Suzuki Swift

| May 9, 2017 | 0 Comments

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New car, caviar, four star daydream !

Once upon a time, well the 1990’s to be precise, buying a new car with anything extra on it would cost the customer a small fortune. Adding ‘extras’ to your car made an awful lot of BMW salespeople very happy, as it was predominantly the perceived quality brands who offered this to their customers. Slowly but surely, as the nineties became the Noughties, the car manufacturers began to produce cars with these extras included & not just the luxury marques either. In 2017, even commercial vehicles are fitted with all the safety features one could possibly want, as well as offering cruise control, hands-free Bluetooth, MP3 connection & SatNav.

So as a car manufacturer, offering your customers all of the goodies they want, has become a prerequisite, which means that the latest car that CC&V tested, the brilliant all-new Suzuki Swift, does exactly that, coming as it does in 1.0 Boosterjet SZ5 format, with all of the equipment one would associate with a much larger far more expensive car. Safety features offered include ABS with EBD Brake Assist, ESP, six airbags, foot protecting brake & clutch pedals, hill hold control & high beam assist. Add in adaptive cruise control, electric front & rear windows, automatic air-con, a 7” colour display allowing access to DAB, SatNav, Bluetooth with steering mounted controls, headlamp levelling, rear privacy glass, 16″ alloys & you have a seriously well appointed car, which at time of writing, can be had for just £14,499, which is unbelievably good value for money.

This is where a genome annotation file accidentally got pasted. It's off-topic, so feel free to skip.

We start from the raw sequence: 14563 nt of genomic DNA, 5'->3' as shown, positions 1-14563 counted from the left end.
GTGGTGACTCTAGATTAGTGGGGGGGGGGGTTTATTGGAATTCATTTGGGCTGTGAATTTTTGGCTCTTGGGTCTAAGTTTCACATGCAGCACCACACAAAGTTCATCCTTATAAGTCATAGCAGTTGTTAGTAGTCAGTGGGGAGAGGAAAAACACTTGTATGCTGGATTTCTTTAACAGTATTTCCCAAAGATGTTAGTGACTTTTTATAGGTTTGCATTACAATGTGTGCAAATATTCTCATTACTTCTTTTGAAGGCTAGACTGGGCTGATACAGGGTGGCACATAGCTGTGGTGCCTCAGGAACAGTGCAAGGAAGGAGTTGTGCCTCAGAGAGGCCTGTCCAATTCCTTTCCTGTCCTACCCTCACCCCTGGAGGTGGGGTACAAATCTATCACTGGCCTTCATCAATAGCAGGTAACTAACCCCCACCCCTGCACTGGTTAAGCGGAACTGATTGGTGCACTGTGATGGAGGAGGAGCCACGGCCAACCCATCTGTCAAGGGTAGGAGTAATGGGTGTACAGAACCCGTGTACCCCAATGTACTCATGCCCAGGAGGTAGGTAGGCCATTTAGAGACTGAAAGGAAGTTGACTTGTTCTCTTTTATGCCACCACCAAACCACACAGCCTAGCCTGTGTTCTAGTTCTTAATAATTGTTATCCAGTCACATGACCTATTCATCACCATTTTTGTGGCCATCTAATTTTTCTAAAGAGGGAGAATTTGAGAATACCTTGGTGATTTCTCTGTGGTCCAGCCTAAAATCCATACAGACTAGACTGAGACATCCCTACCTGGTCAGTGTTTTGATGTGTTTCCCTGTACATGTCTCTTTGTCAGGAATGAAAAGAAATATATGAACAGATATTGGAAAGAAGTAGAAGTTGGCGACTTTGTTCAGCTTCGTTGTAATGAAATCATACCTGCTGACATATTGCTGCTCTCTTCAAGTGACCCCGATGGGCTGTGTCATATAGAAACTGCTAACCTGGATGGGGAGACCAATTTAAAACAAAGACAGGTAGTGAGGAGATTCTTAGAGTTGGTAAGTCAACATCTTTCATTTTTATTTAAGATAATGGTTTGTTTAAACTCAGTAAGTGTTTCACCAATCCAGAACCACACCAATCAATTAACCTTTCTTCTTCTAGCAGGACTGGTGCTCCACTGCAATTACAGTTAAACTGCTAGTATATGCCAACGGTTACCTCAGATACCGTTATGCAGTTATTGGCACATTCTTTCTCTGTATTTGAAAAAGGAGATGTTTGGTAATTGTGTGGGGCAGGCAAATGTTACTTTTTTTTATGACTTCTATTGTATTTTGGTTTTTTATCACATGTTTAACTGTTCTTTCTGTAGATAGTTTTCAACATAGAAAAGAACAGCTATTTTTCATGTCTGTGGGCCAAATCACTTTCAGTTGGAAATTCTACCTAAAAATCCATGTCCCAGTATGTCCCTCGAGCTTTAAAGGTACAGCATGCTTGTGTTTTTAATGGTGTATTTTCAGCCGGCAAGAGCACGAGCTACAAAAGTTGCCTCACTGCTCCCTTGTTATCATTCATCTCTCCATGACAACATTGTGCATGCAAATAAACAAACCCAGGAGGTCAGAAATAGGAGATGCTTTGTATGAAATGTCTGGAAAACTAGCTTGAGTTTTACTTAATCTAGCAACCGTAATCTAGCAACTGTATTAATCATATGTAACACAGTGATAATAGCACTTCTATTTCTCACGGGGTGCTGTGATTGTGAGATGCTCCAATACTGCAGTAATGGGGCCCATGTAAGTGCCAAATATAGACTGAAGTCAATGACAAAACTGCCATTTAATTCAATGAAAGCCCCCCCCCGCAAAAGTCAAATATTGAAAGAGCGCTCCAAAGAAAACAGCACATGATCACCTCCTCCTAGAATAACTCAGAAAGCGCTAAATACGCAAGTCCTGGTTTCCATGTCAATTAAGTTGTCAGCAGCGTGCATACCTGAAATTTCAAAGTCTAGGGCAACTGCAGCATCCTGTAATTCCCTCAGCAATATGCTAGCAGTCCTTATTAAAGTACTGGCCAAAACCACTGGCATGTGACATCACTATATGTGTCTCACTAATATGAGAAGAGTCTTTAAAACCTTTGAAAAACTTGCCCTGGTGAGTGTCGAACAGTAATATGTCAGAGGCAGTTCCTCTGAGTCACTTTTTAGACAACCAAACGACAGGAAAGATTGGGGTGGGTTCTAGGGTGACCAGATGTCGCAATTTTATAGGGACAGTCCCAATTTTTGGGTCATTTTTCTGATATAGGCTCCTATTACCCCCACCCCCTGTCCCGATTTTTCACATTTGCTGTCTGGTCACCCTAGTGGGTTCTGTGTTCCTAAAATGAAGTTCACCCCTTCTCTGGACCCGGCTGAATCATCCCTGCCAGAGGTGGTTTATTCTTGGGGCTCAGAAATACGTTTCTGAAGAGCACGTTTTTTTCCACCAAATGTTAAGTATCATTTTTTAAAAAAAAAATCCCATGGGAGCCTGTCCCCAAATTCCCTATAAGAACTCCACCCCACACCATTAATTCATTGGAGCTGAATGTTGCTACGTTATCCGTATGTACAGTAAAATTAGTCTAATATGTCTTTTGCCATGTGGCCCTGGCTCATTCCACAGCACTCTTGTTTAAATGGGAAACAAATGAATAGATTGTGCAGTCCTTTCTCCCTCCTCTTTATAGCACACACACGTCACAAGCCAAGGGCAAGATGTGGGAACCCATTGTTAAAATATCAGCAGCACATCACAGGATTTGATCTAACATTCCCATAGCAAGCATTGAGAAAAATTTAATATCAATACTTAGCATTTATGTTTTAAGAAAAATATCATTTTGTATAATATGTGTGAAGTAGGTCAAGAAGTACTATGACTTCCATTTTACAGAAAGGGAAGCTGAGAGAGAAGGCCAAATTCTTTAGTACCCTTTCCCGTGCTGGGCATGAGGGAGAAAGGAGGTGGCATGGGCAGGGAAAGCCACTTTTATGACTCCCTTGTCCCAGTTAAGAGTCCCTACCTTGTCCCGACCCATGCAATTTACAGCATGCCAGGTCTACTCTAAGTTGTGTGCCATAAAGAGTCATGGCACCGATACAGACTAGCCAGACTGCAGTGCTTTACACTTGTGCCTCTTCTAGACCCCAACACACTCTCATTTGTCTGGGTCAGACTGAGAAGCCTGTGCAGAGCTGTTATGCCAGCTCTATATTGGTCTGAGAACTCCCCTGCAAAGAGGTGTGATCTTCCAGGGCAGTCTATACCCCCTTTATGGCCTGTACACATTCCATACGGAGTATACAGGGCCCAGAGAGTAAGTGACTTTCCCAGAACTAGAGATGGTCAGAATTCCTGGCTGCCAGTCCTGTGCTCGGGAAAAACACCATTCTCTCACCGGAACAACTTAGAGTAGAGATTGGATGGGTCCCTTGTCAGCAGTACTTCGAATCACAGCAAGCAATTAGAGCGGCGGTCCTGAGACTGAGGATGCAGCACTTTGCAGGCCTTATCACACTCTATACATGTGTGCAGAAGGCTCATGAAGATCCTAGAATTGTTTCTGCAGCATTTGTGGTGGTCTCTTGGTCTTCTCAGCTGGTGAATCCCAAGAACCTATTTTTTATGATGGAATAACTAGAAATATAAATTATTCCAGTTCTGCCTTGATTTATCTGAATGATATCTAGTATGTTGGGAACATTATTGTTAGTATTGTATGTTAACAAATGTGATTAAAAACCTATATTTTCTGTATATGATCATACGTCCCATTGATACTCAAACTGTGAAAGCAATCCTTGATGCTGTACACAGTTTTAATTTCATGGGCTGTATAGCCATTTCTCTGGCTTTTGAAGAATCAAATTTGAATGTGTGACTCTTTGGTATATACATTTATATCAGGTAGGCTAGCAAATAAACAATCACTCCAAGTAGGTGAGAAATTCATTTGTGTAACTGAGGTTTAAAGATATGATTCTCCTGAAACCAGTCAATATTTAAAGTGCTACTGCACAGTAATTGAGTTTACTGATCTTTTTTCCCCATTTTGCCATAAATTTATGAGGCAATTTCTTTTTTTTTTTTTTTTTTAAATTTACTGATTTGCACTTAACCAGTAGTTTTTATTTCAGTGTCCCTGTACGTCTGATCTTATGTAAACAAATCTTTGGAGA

Not only is the Swift well appointed, it’s also great fun to drive. It isn’t especially quick, reaching 62 mph in 10.6 seconds with a top speed of 121 mph. But, that’s still 2 mph faster to 62mph than the outgoing model & the top speed is 18mph better as well, all thanks to the addition on the Swift of Suzuki’s tried & tested Boosterjet petrol engine which also shines at the pumps, offering a combined fuel economy on my test model, of 65.7 mph with C02 emissions of 97g/km.